March 27, 2014

7 Crippling Mistakes that Business Leaders Can Make


Learn from the experiences of like-minded MDs, executives and business leaders and look at alternative ways to improve your SMART thinking!

As a business coach I know it is difficult to ever prescribe the perfect conditions for success however I really want to ensure behaviours that can cause failure can be avoided wherever possible. I’ve discussed the reasons for failure with numerous high level executives who claim a lack of skill, expertise or experience as their downfall.

But why is it that some leaders with exactly the same armoury are able to propel themselves continually upwards while others find themselves shooting head first into a pit of failure? - It is their behaviour that differs.

These are a few behaviours that I have found common place among those having difficulties and by identification I hope that they will help you to avoid them in your day to day life.

If you find yourself making any of these mistakes – stop and change - they will tarnish your reputation, hurt your leadership ability and damage your credibility.

  1. Whine

    This is a pet hate of mine when leaders make excuses and play the blame game. As the leader you are 100% accountable for what happens in your organisation and you need to stay fixed in that reality at all times.
  1. Never Ever Change

    If you are unmovable and content with the status quo- there is something seriously wrong. Apathy and disinterest will breed as we live in a constantly fluctuating world where everything is changing including client expectations. No change in your business will enable you to feel free to continue missing out on incredible business opportunities and to enjoy minimising your market share.
  1. Lie

    All lies will eventually catch up with you- it is inevitable. You must consider if the lie you might tell is really worth disrupting the levels of trust that others have invested in you. Leaders who lie have no credibility, and you can’t be a great leader without trust. Trust affects a leader’s impact and the company’s bottom line more than any other single thing.
  1. Be an Evil Dictator

    Simon Sinek in his latest book “Leaders eat last” states that the most successful leaders strive to create a circle of safety in their businesses by showing they care and value each and every worker within their organisation every day. 

  1. Make empty threats

    Throwing a tantrum are we? If you have to use a threat you must be one hundred percent sure that you will go through with it if the situation arises (which should be rarely). Otherwise you will lose credibility.
  1. Be a Power Junkie

    Power is not the mark of success. In fact successful leadership is not the extension of power rather it is giving others the ownership and drive to succeed with the power granted to you.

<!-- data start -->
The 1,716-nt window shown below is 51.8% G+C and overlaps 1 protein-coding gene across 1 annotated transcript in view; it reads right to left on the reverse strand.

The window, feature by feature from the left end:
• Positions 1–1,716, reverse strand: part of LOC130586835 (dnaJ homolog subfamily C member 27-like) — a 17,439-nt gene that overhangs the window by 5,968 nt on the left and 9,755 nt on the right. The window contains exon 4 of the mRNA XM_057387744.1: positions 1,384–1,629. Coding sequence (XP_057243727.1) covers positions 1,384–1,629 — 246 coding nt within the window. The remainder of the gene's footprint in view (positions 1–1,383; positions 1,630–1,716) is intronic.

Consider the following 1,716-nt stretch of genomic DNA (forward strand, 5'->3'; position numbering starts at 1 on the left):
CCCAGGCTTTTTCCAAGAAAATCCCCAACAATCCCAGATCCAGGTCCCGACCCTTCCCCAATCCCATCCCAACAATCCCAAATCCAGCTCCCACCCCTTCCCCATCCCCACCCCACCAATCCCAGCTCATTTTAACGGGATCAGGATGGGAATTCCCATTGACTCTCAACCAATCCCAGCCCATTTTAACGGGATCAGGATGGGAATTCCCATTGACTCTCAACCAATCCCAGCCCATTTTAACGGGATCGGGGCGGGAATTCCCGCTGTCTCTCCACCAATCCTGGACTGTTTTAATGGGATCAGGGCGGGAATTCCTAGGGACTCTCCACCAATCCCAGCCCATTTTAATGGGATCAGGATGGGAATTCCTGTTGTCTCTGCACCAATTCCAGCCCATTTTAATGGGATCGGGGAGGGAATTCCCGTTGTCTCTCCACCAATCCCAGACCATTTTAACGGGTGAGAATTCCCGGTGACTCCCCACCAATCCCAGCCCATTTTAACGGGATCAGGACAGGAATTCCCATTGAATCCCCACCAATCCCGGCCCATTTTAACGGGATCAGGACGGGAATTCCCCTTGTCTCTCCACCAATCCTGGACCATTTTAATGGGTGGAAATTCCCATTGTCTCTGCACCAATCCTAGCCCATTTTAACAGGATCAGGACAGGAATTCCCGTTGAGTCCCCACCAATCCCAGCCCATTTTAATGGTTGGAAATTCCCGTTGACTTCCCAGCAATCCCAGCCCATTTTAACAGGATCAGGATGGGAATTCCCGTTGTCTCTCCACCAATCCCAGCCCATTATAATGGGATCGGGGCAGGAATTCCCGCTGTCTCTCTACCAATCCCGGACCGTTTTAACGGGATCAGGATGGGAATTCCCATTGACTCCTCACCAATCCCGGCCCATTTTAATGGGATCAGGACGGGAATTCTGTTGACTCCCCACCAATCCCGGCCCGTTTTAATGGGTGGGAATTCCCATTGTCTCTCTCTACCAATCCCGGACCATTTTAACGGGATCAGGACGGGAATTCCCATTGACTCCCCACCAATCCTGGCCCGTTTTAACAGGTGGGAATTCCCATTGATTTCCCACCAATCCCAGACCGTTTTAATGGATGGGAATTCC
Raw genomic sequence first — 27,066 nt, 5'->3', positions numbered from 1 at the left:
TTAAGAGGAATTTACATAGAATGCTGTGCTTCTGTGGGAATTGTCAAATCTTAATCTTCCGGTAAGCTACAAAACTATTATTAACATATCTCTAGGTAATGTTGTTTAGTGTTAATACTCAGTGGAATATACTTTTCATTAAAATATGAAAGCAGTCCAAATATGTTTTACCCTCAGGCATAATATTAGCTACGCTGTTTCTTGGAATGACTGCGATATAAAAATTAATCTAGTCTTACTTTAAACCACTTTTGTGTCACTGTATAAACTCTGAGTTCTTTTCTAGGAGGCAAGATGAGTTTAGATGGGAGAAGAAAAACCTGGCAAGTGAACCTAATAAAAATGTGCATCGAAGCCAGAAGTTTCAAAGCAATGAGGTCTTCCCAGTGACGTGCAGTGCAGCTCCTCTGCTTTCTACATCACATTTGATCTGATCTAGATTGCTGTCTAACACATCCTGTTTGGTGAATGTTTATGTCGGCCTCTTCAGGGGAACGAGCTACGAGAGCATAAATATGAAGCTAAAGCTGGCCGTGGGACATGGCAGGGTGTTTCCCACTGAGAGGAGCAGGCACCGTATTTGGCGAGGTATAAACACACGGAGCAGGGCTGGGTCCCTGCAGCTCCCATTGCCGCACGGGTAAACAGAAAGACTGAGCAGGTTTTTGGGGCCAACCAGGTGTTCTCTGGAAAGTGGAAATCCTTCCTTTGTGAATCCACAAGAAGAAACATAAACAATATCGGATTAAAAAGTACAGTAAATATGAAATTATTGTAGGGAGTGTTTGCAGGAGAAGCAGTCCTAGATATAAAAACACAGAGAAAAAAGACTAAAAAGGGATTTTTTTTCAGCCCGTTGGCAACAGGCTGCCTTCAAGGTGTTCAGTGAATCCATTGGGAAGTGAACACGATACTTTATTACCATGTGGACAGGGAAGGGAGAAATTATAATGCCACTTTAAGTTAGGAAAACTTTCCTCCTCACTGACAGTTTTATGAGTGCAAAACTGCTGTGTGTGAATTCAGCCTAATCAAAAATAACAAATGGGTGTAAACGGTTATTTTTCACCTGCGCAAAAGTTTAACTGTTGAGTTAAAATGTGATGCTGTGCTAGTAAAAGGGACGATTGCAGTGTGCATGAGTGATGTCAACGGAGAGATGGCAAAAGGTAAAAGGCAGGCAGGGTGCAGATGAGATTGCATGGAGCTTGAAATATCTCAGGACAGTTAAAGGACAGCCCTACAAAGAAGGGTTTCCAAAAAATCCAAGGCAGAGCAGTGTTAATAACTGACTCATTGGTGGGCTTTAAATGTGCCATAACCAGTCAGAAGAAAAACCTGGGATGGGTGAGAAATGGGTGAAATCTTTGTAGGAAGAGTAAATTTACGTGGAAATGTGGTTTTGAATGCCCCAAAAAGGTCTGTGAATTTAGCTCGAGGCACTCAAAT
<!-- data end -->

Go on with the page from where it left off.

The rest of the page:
1. Ignore the truth

    Denial of potential problems is a huge contributor to the effective failure of any organisation. Denial prevents business owners creating the strategy that they require to overcome these problems, and inevitably these will only grow in size if you ignore them.

Leading a company is a difficult and yet wonderful and challenging experience requiring a level of commitment from which it is always easy to unconsciously fall foul of a few of these habits. When I was a CEO working across both public and private sectors, I had occasions when I didn’t face the truth until the situation was almost irreversible or ended up being a “dictator” due to time pressures or impatience on my behalf.

However in my position as a Vistage Chair my experiences are only important when shared as experiences to others – not as examples of success or failure but as opportunities for others to learn from my mistakes.

As leaders we are responsible for much more than the success of the business, we are responsible for our people and for ourselves.

I would encourage you to take a little time out of operational mode, to reflect on your recent actions in the business, are you consistently at the top of your game or do bad habits interrupt and affect the way you lead?

I know from personal experience that an executive’s life can be lonely and sometimes these habits can be difficult to spot, especially if you are focusing “in the business” rather than “on the business” strategically.

This habit is one of the key reasons members gain strategic advantage from the Vistage group, in that the members do not allow each other to operate ”in the business” rather than “on it”.

I want you to be a better leader and I hope a personal understanding of these habits will give you reflection time for yourself - today. 

More from Vistage:

Vistage Economic Update Feb 2014

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